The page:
• Intro 679: Would require the DOT to annually install at least one traffic-calming device on at least 50 blocks adjacent to senior centers or naturally occurring retirement communities unless “doing so would endanger the safety of motorists or pedestrians, or would be noncompliant with the Department’s traffic control device guidelines.”
  • Intro 805: The DOT would be required “to accelerate the schedule in which the agency conducts the study of traffic crashes involving a pedestrian fatality or serious injury required by local law from every five years to every three years.”
  • Intro 854: Would require the DOT to daylight a minimum of 100 intersections a year.
  • Intro 879: Would require the DOT to “install bollards, where necessary, at sidewalks, curb extensions and pedestrian ramps being reconstructed to make them accessible for pedestrians with a disability” and “conduct a study on the effectiveness of bollards in high pedestrian traffic areas.”

The package also included a resolution that DOT has long said it supports. Intro 441 calls on the State Legislature to pass a bill to allow New York City to set a five mile per hour speed limit on open streets.

The Tuesday oversight hearing always promised potential fireworks. After all, 2022 was the first year of the Adams administration — and the first year that City Hall was required by the Council’s landmark 2019 Streets Plan to meet certain benchmarks for safety infrastructure. On Tuesday, DOT admitted that it had installed just 4.4 miles of 20 miles of required protected bus lanes, 26.3 miles of protected bike lanes out of its mandated 30 miles, and upgraded just 14 bus stops out of the required 500.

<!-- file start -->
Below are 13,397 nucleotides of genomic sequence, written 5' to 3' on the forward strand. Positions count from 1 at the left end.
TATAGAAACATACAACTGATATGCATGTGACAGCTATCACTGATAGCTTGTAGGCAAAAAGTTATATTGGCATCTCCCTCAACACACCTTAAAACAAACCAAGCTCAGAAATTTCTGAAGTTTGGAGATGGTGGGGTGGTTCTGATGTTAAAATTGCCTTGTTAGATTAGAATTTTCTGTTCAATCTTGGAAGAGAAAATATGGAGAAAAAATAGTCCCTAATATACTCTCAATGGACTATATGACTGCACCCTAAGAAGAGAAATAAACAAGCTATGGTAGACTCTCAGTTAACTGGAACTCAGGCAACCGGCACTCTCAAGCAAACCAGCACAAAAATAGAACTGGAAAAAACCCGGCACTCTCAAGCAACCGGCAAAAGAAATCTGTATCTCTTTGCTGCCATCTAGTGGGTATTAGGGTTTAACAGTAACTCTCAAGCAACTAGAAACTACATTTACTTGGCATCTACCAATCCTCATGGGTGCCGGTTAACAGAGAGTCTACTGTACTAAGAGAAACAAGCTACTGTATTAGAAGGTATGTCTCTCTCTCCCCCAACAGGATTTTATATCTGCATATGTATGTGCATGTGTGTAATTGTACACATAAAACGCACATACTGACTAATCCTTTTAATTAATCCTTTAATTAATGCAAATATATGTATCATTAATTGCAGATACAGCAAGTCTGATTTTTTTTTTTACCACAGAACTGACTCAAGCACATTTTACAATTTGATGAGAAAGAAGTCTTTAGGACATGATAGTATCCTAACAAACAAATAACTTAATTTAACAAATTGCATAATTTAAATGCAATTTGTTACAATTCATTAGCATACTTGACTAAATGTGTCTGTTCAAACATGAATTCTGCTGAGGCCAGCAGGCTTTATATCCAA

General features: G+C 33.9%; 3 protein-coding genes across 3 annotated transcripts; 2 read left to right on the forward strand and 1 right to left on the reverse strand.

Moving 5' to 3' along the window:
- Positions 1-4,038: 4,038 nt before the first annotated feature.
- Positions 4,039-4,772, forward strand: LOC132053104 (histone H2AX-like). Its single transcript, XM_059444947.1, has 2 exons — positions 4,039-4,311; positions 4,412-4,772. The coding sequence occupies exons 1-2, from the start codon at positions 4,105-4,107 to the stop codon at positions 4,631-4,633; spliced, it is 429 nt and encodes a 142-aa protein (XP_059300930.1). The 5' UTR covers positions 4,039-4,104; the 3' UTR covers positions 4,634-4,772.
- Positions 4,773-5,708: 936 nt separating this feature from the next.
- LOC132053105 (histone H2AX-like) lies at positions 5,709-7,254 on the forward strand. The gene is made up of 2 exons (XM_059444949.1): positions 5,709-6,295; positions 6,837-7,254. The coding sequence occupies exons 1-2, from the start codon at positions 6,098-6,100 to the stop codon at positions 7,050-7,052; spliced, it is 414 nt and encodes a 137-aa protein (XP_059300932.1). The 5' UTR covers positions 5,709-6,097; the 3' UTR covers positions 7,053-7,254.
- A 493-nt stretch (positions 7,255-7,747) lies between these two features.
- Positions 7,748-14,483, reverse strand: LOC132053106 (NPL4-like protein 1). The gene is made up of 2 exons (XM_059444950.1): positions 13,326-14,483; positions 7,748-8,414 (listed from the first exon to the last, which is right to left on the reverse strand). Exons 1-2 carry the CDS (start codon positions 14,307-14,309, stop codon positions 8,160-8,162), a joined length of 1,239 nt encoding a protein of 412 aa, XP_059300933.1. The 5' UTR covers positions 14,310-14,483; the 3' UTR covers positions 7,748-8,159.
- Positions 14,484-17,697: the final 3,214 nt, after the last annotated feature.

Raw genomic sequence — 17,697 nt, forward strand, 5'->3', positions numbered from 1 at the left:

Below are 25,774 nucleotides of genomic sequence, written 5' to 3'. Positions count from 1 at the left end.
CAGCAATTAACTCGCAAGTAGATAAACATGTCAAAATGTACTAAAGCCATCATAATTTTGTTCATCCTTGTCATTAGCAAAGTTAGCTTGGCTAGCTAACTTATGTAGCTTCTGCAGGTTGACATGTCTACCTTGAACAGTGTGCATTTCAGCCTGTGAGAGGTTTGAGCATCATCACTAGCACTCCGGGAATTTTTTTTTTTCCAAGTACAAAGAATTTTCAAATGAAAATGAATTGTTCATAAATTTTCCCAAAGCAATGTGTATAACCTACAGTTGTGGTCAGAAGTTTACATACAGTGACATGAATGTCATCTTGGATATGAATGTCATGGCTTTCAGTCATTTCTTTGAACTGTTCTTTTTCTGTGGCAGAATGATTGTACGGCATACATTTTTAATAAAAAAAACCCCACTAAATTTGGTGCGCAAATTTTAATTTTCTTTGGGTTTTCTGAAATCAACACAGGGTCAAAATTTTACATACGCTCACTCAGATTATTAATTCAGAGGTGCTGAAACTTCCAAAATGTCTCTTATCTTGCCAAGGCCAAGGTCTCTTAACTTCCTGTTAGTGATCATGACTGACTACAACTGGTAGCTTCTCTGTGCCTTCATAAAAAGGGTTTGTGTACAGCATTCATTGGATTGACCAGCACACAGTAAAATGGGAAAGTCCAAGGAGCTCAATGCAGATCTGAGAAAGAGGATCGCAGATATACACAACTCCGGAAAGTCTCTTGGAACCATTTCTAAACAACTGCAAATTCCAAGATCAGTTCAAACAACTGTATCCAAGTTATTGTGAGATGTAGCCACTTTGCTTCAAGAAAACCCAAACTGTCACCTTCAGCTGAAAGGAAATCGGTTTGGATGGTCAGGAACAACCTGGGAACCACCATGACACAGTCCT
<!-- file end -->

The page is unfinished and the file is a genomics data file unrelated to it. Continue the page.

Yet even as he admitted that it has failed to meet those benchmarks, Rodriguez said the package of bills are a set of handcuffs.

“We urge the Council to allow us to retain flexibility to determine which treatments will be most effective in each location based on our data-driven safety criteria and our professional engineering judgement,” he testified. He used the word “flexibility” repeatedly, though other parts of his testimony showed it’s a double-edged sword. For example, he blamed the DOT’s slow roll on “challenges with agency capacity” — a flexibility issue he controls.

DOT has 4 percent fewer staff than it did in 2019, and 14.3 percent fewer staff specifically in the Transportation Planning and Management Division, which is tasked with much of the work discussed during the hearing, Rodriguez said.

“While we are excited about expanding our operations, like with many sectors of the economy and municipal governments across the country, DOT is facing hiring challenges in the post-pandemic environment,” the commissioner said.

Brooklyn Council Member Lincoln Restler questioned how the agency can “Get Stuff Done” — Mayor Adams’ signature slogan for his administration — without the proper staff.

“I know your hearts in the right place, commissioner, but you can’t do the work if you don’t have the staff,” Restler said. “I am deeply troubled by this administration’s commitment to financial austerity and shrinking the size of government at the expense of achieving the goals that you are espousing and intending to actually implement.”

“We suffered as many deaths from gun violence last year as traffic violence. These are preventable deaths that we can avoid but we need the staff to actually do the work to install the bike lanes to install the bus lanes to ensure the ped safety improvements are made.”